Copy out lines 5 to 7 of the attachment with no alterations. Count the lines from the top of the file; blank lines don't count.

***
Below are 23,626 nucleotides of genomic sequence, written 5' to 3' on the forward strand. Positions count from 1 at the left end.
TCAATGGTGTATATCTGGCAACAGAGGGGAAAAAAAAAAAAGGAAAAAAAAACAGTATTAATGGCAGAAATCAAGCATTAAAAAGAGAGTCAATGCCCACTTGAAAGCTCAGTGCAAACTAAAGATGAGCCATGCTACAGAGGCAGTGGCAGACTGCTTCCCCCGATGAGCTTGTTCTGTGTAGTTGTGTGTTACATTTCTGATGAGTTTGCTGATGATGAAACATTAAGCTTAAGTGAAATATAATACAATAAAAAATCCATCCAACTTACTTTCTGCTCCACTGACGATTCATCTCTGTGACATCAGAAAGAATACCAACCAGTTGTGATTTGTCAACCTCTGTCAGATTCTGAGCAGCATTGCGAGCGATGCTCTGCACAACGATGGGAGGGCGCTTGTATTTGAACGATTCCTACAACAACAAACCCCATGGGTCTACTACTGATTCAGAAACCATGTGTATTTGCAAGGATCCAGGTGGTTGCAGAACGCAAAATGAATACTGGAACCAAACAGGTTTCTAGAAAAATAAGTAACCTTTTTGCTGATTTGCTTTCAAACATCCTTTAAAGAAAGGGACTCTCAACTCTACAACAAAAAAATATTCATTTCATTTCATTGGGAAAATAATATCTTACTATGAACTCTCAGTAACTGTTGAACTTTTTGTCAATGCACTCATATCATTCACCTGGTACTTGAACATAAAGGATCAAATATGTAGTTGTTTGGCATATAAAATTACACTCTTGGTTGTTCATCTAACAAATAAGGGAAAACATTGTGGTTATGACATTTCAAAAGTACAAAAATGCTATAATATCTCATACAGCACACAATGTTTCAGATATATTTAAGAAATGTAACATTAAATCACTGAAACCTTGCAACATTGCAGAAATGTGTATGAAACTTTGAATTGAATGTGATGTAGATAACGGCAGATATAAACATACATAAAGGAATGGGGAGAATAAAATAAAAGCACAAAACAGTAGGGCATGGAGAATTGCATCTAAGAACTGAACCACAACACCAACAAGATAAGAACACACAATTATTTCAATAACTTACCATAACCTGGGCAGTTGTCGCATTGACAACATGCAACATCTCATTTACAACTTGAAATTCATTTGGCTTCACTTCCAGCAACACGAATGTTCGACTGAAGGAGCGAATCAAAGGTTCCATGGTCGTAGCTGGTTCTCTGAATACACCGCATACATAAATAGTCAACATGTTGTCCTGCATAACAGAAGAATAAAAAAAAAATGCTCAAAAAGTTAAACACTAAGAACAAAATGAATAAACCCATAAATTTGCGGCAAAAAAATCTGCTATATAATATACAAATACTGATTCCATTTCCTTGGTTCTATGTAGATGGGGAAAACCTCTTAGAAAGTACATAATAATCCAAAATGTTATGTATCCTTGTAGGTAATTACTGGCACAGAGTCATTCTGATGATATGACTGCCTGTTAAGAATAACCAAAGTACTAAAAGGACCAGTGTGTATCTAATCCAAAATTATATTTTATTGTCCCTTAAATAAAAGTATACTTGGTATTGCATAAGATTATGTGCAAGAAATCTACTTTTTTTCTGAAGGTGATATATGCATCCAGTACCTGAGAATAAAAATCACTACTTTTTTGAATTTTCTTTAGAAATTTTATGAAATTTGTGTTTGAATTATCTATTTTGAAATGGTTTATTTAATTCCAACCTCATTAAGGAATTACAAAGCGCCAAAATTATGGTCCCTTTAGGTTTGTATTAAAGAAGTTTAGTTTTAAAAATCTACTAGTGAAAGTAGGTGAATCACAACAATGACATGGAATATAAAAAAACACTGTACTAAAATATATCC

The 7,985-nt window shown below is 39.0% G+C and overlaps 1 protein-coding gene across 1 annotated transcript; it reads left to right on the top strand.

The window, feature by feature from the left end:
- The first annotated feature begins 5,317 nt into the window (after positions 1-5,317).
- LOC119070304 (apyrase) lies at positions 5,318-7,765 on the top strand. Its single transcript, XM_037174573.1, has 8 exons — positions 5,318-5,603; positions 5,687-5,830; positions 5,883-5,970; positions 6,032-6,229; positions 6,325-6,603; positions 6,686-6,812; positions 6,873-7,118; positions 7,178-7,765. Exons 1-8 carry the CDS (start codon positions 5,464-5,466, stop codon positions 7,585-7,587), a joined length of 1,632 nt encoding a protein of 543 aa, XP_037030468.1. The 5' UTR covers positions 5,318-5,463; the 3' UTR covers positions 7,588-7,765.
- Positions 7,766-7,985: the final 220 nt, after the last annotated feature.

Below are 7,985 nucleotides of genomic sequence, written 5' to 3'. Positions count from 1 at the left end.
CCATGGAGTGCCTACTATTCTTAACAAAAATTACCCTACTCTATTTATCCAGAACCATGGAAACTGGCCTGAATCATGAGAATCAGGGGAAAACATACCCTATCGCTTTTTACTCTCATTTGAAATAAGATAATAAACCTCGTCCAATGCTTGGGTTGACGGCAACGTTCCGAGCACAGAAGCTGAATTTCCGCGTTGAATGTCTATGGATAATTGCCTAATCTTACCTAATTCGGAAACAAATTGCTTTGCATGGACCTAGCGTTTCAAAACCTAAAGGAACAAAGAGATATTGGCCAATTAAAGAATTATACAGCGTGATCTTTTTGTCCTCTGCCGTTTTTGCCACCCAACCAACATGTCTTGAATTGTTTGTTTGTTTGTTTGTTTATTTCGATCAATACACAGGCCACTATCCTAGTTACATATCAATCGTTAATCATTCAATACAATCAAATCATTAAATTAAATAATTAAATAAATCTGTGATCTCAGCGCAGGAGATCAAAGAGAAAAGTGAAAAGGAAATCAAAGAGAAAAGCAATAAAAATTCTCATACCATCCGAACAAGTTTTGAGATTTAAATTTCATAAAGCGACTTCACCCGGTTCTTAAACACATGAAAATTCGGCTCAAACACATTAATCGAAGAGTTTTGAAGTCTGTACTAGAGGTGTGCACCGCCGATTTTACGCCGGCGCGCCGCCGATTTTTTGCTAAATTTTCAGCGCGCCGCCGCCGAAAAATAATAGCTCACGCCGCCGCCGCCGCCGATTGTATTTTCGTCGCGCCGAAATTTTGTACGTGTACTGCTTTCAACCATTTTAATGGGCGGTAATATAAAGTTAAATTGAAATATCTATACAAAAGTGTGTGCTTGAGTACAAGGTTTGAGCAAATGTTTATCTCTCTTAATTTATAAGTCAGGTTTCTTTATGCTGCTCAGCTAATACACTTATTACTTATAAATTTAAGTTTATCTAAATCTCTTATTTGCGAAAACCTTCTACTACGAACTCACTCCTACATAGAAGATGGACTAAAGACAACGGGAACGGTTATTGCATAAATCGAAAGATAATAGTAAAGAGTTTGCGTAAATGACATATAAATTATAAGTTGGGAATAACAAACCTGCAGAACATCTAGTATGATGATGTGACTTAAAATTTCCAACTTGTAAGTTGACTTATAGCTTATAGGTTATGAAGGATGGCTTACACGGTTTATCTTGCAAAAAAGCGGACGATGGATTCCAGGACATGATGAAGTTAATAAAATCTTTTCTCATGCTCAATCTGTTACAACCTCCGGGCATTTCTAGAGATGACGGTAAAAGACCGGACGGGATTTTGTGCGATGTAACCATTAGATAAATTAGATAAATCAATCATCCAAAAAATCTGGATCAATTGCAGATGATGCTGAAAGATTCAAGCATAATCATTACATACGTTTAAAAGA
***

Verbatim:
- The first annotated feature begins 5,317 nt into the window (after positions 1-5,317).
- LOC119070304 (apyrase) lies at positions 5,318-7,765 on the top strand. Its single transcript, XM_037174573.1, has 8 exons — positions 5,318-5,603; positions 5,687-5,830; positions 5,883-5,970; positions 6,032-6,229; positions 6,325-6,603; positions 6,686-6,812; positions 6,873-7,118; positions 7,178-7,765. Exons 1-8 carry the CDS (start codon positions 5,464-5,466, stop codon positions 7,585-7,587), a joined length of 1,632 nt encoding a protein of 543 aa, XP_037030468.1. The 5' UTR covers positions 5,318-5,463; the 3' UTR covers positions 7,588-7,765.
- Positions 7,766-7,985: the final 220 nt, after the last annotated feature.